Latest research in football - week 3 - 2017

As previous literature updates, I have performed a PubCrawler search looking for football articles in NCBI Medline (PubMed) and GenBank databases.

 

Following studies were retrieved for this week:

#1 Effects of Exercise Training under Hyperbaric Oxygen on Oxidative Stress Markers and Endurance Performance in Young Soccer Players: A Pilot Study
Reference: J Nutr Metab. 2016;2016:5647407. doi: 10.1155/2016/5647407. Epub 2016 Dec 19.
Authors: Burgos C, Henriquez-Olguin C, Andrade DC1, Ramirez-Campillo R, Araneda OF, White A, Cerda-Kohler H
Summary: The aim of the present study was to determine the effects of three weeks of hyperbaric oxygen (HBO2) training on oxidative stress markers and endurance performance in young soccer players. Participants (18.6 ± 1.6 years) were randomized into hyperbaric-hyperoxic (HH) training (n = 6) and normobaric normoxic (NN) training (n = 6) groups. Immediately before and after the 5th, 10th, and 15th training sessions, plasma oxidative stress markers (lipid hydroperoxides and uric acid), plasma antioxidant capacity (6-hydroxy-2,5,7,8-tetramethylchroman-2-carboxylic acid [TROLOX]), arterial blood gases, acid-base balance, bases excess (BE), and blood lactate analyses were performed. Before and after intervention, maximal oxygen uptake (VO2max) and peak power output (PPO) were determined. Neither HH nor NN experienced significant changes on oxidative stress markers or antioxidant capacity during intervention. VO2max and PPO were improved (moderate effect size) after HH training. The results suggest that HBO2 endurance training does not increase oxidative stress markers and improves endurance performance in young soccer players. Our findings warrant future investigation to corroborate that HBO2 endurance training could be a potential training approach for highly competitive young soccer players.


#2 Ecologically Valid Carbohydrate Intake during Soccer-Specific Exercise Does Not Affect Running Performance in a Fed State
Reference: Nutrients. 2017 Jan 5;9(1). pii: E39. doi: 10.3390/nu9010039.
Authors: Funnell MP, Dykes NR, Owen EJ, Mears SA, Rollo I, James LJ
Download link: www.mdpi.com/2072-6643/9/1/39/pdf
Summary: This study assessed the effect of carbohydrate intake on self-selected soccer-specific running performance. Sixteen male soccer players (age 23 ± 4 years; body mass 76.9 ± 7.2 kg; predicted VO2max = 54.2 ± 2.9 mL∙kg-1∙min-1; soccer experience 13 ± 4 years) completed a progressive multistage fitness test, familiarisation trial and two experimental trials, involving a modified version of the Loughborough Intermittent Shuttle Test (LIST) to simulate a soccer match in a fed state. Subjects completed six 15 min blocks (two halves of 45 min) of intermittent shuttle running, with a 15-min half-time. Blocks 3 and 6, allowed self-selection of running speeds and sprint times, were assessed throughout. Subjects consumed 250 mL of either a 12% carbohydrate solution (CHO) or a non-caloric taste matched placebo (PLA) before and at half-time of the LIST. Sprint times were not different between trials (CHO 2.71 ± 0.15 s, PLA 2.70 ± 0.14 s; p = 0.202). Total distance covered in self-selected blocks (block 3: CHO 2.07 ± 0.06 km; PLA 2.09 ± 0.08 km; block 6: CHO 2.04 ± 0.09 km; PLA 2.06 ± 0.08 km; p = 0.122) was not different between trials. There was no difference between trials for distance covered (p ≥ 0.297) or mean speed (p ≥ 0.172) for jogging or cruising. Blood glucose concentration was greater (p < 0.001) at the end of half-time during the CHO trial. In conclusion, consumption of 250 mL of 12% CHO solution before and at half-time of a simulated soccer match does not affect self-selected running or sprint performance in a fed state.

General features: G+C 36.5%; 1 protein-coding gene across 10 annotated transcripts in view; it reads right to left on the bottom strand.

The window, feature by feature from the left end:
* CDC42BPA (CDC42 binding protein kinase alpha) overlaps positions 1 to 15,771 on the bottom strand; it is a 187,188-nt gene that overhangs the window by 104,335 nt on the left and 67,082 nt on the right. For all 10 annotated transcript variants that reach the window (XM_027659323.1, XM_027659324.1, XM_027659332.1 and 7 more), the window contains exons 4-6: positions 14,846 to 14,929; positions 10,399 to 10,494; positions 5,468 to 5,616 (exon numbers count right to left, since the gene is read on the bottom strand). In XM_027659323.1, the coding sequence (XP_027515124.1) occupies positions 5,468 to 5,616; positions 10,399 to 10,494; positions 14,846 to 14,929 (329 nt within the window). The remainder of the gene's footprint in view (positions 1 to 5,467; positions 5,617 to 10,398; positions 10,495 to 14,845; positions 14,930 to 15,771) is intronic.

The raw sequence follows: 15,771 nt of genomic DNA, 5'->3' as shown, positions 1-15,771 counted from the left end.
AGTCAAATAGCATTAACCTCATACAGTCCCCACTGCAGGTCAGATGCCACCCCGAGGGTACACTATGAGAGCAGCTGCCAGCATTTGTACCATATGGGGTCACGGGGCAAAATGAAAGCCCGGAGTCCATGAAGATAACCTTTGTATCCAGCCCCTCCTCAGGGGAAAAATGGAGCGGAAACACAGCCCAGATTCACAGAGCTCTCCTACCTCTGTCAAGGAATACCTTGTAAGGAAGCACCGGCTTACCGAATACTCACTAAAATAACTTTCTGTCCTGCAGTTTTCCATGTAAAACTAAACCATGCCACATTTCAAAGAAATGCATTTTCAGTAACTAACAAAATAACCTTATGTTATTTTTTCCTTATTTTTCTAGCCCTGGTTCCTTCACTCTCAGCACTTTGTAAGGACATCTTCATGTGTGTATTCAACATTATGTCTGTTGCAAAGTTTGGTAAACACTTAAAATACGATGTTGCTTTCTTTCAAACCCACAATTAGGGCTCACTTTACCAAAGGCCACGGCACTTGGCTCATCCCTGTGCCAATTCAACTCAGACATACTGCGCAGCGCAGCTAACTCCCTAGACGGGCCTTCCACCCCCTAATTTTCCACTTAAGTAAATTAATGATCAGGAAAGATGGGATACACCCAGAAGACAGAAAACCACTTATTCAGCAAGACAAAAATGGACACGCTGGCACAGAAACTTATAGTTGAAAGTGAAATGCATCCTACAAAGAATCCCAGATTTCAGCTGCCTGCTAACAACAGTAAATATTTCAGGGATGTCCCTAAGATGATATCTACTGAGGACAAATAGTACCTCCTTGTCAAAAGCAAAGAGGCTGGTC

#3 Observations of youth football training: How do coaches structure training sessions for player development?
Reference: J Sports Sci. 2017 Jan 7:1-9. doi: 10.1080/02640414.2016.1277034. [Epub ahead of print]
Authors: O'Connor D, Larkin P, Williams AM
Summary: We used systematic observation tools to explore the structure (i.e., activity and inactivity) and sequencing (i.e., the types of activities used) of football coaching sessions in Australia following the implementation of a new National Curriculum. Youth soccer coaches (n = 34), coaching within the Skill Acquisition (U11-U13 n = 19) and Game Training (U14-U17 n = 15) phases of the Football Federation Australia National Curriculum participated. Participants were filmed during a regular coaching session, with systematic observation of the session undertaken to provide a detailed analysis of the practice activities and coach behaviours. Findings indicated a session comprised of Playing Form activities (40.9%), Training Form activities (22.3%), inactivity (31%), and transitions between activities (5.8%). Coaches prescribed more Training Form activities (e.g., individual (5.4%) and drills (15.1%)) early in the session and progressed to Playing Form activities (i.e., small-sided games (15.3%) then larger games (24.8%)) later in the session. Most inactivity reflected the players listening to the coach - either in a team huddle (9.9%) or frozen on the spot during an activity (16.5%). In addition, coaches generally spent over 3 min communicating to players prior to explaining and introducing an activity regardless of when in the session the activity was scheduled.


#4 Do Neurocognitive SCAT3 Baseline Test Scores Differ Between Footballers (Soccer) Living With and Without Disability? A Cross-Sectional Study
Reference: Clin J Sport Med. 2017 Jan 17. doi: 10.1097/JSM.0000000000000407. [Epub ahead of print]
Authors: Weiler R, van Mechelen W, Fuller C, Ahmed OH, Verhagen E